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Movie Review

Beerfest

MPAA Rating: R for pervasive crude and sexual content, language, nudity and substance abuse

Reviewed by: Rev. Bryan Griem
CONTRIBUTOR

Extremely Offensive
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Moviemaking Quality:

Primary Audience:
Teens, Adults
Genre:
Comedy, Adventure
Length:
1 hr. 56 min.
Year of Release:
2006
USA Release:
August 25, 2006 (wide)
DVD: December 5, 2006
Copyright, Warner Bros.
Copyright, Warner Bros.
Copyright, Warner Bros.
Copyright, Warner Bros.
Copyright, Warner Bros.
Copyright, Warner Bros.
Copyright, Warner Bros.
Copyright, Warner Bros.
Copyright, Warner Bros.
Copyright, Warner Bros.
Relevant Issues
Copyright, Warner Bros.

Sin and the Bible

Drunkenness

NUDITY—Why are humans supposed to wear clothes? Answer

Fornication

Should I save sex for marriage? Answer

What are the consequences of sexual immorality? Answer

Sex, Love & Relationships
Learn how to make your love the best it can be. Christian answers to questions about sex, marriage, sexual addictions, and more. Valuable resources for Christian couples, singles and pastors.
Featuring: M.C. Gainey, Paul Soter, Erik Stolhanske, Cloris Leachman, Jürgen Prochnow, Cameron Scher, Owain Yeoman, Tom Tate, Allan Graf, Chris Moss, Bjørn Johnson, Kevin Heffernan, Jay Chandrasekhar, Steve Lemme, Collin Thornton, Pab Schwendimann, Philippe Brenninkmeyer, Jessica Williams, Steven Michael Quezada, Aaron Hendry, Michael Yurchak, Will Forte, Nat Faxon, Eric Christian Olsen, Ralf Moeller, Gunter Schlierkamp, Blanchard Ryan, Isaac Kappy, Mo'Nique, Robbie Washington, Leanna Kristen, Audrey Anderson, Megan Robinson, Arron Shiver, Justin Ocksrider, Amber Hay, Galen Hutchinson, James Roday, Marya Beauvais, Anna Lane, Candace Smith, Brittney Higgins, Sarah Figoten, Marc Mouchet, Simona Fusco Stratten, James Grace, Tom Carver, Ben Zeller, Ivan Brutsche, Sabrina Javor, Rohit Sang, Richard Perello, Gary Kanin, Dennis Gubbins, Dan Fey, Artist Robinson, Christopher Hagen, Chloe Russell
Director: Jay Chandrasekhar
Producer: Warner Bros. Pictures, Legendary Pictures, Gerber Pictures, Cataland Films, Broken Lizard Industries, Adobe Pictures, Road Rebel, Village Roadshow Pictures, Michael Beugg, William Fay, Bill Gerber, Peter E. Lengyel, Scott Mednick, Richard Perello, Artist Robinson, Thomas Tull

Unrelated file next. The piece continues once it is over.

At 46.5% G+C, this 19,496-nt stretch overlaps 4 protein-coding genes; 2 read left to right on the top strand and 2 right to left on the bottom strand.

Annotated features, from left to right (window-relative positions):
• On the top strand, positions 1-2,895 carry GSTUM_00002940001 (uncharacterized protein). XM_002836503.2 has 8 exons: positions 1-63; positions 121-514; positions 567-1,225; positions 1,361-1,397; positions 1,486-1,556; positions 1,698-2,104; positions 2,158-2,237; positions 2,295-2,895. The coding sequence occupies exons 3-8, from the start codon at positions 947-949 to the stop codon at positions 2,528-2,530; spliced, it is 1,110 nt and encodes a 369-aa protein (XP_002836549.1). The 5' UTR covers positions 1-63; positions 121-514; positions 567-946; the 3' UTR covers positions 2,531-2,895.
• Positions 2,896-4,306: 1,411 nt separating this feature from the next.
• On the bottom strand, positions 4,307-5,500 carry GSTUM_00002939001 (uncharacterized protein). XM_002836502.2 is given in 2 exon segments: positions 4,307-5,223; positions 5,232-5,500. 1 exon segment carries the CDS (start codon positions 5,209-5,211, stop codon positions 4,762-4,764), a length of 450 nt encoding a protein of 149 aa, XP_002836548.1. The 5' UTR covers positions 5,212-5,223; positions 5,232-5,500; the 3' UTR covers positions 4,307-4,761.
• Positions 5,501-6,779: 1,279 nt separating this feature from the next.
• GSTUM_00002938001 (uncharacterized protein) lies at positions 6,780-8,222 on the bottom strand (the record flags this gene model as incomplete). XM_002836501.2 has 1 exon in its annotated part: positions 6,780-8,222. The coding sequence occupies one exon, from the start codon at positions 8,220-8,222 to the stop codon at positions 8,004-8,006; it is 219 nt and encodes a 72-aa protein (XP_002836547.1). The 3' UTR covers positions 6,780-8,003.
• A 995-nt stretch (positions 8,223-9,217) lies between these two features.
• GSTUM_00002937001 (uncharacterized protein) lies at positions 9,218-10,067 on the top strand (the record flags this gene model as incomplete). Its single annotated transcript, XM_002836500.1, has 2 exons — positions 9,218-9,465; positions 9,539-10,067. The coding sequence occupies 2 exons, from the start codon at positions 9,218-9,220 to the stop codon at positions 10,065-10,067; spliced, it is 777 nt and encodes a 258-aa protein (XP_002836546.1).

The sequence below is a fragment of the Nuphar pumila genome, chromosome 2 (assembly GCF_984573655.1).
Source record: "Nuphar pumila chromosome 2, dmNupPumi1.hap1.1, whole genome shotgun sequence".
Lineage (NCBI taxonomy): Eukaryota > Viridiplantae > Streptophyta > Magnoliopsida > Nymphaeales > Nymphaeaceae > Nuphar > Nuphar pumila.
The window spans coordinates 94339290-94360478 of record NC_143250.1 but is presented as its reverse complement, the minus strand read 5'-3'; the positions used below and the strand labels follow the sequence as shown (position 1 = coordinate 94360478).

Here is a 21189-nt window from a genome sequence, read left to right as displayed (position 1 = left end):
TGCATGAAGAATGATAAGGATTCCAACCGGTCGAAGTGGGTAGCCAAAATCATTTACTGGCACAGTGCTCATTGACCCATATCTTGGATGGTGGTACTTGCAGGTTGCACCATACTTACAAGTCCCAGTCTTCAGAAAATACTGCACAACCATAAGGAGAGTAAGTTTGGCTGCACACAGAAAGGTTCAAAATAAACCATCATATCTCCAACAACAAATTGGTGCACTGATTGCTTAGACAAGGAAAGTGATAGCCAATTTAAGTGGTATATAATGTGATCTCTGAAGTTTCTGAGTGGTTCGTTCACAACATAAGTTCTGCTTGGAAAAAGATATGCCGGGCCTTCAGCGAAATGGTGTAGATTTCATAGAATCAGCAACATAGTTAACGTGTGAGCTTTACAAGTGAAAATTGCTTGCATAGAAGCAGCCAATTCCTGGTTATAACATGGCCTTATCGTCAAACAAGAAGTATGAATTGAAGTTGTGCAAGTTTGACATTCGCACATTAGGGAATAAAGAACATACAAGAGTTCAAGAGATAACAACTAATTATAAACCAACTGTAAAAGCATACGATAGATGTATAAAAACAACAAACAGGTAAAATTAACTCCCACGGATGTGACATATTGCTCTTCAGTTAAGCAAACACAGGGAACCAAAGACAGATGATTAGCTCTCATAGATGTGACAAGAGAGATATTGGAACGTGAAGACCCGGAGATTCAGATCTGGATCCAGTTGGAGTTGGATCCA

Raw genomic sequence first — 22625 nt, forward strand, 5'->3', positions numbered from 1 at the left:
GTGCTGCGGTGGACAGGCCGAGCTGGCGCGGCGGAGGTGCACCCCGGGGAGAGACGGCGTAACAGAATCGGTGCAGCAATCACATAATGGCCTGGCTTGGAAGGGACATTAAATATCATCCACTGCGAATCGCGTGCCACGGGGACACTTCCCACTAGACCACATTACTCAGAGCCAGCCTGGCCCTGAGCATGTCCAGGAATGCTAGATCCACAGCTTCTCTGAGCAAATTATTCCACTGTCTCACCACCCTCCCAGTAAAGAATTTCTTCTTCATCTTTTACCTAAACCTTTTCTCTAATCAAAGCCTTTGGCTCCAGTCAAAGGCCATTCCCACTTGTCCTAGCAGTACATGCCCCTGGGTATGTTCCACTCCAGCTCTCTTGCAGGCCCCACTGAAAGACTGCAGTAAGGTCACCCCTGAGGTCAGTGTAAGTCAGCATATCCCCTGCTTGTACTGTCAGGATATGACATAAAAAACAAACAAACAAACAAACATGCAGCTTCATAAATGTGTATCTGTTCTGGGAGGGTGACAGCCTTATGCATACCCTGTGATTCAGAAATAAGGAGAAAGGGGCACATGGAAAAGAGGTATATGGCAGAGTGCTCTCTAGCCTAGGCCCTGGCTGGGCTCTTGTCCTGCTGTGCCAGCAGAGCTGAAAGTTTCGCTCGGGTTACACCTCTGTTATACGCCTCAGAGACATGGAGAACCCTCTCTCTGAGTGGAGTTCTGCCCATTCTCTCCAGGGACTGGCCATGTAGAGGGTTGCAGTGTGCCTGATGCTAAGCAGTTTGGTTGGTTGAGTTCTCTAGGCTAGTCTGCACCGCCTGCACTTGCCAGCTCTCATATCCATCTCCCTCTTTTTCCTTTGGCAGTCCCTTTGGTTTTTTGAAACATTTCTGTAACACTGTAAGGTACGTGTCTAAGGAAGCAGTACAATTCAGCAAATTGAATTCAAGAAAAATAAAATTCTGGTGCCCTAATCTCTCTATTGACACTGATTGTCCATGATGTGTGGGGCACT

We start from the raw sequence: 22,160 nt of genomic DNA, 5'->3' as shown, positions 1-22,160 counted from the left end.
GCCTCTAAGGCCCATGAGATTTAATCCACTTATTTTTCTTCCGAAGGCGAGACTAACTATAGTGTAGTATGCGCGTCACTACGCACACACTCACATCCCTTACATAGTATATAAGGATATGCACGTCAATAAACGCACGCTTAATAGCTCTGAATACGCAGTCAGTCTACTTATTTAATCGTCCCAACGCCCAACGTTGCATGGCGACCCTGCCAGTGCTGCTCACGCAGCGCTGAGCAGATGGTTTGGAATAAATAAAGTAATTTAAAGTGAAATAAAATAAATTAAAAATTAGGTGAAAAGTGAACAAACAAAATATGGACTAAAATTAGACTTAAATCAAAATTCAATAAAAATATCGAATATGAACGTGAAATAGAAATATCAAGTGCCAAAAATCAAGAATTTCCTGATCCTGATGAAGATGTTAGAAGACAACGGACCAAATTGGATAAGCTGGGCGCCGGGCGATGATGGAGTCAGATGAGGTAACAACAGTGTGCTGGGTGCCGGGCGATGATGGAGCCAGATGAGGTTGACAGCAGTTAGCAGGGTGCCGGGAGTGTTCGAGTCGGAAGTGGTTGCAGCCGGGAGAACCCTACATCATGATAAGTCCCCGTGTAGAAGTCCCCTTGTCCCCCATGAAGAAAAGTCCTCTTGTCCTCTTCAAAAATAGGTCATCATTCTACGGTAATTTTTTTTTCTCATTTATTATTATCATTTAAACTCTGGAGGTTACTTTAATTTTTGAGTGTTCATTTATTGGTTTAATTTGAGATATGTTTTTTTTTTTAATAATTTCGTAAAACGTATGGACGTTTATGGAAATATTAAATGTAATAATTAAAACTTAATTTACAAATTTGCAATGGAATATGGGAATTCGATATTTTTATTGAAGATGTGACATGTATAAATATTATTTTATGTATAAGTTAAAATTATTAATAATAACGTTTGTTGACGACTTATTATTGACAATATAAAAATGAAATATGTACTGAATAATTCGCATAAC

Distributor: Warner Bros.

“Prepare for the ultimate chug of war.”

Jürgen Prochnow, who played the returned Jesus in “The Seventh Sign,” plays quite the opposite sort here, as Baron Wolfgang von Wolfhausen, the filthy-mouthed son of a German brewer who inherited his father’s fortune and now runs an underground fest within a fest. “Beerfest” is the movie’s mythical drinking olympics which supposedly runs concurrent, but under secrecy, with the more legitimate Munich Oktoberfest (the largest annual festival in the world, and the commemoration of Prince Ludwig I’s wedding).

Wolfgang’s father is similarly named Ludwig. Two American grandson’s of Wolfgang’s illegitimate half brother, Johann von Wolfhause (Donald Sutherland) are dispatched to the family homeland to disperse their grandfather’s ashes, after he chugs three beers and immediately pulls the plug on himself at the hospital. That’s when all the family skeletons erupt into a clash of culture, inebriation, and bawdy lowbrow humor.

Johann’s grandsons, Jan and Todd (Paul Soter and Erik Stolhanske) are the primary characters in the film. The whole of the movie is based on a secret recipe for beer that was supposedly stolen away to America, but is coveted by the German relatives who stop at nothing to obtain it for their brewery. In the end, “Beerfest” determines the rightful owner, and everything goes to the team that guzzles the great glass boot of beer (das boot) without spilling a drop. “Das Boot” was also the name of one of Prochnow’s more legitimate movie credits, and “Beerfest” extends a couple of nods to that career-clinching role.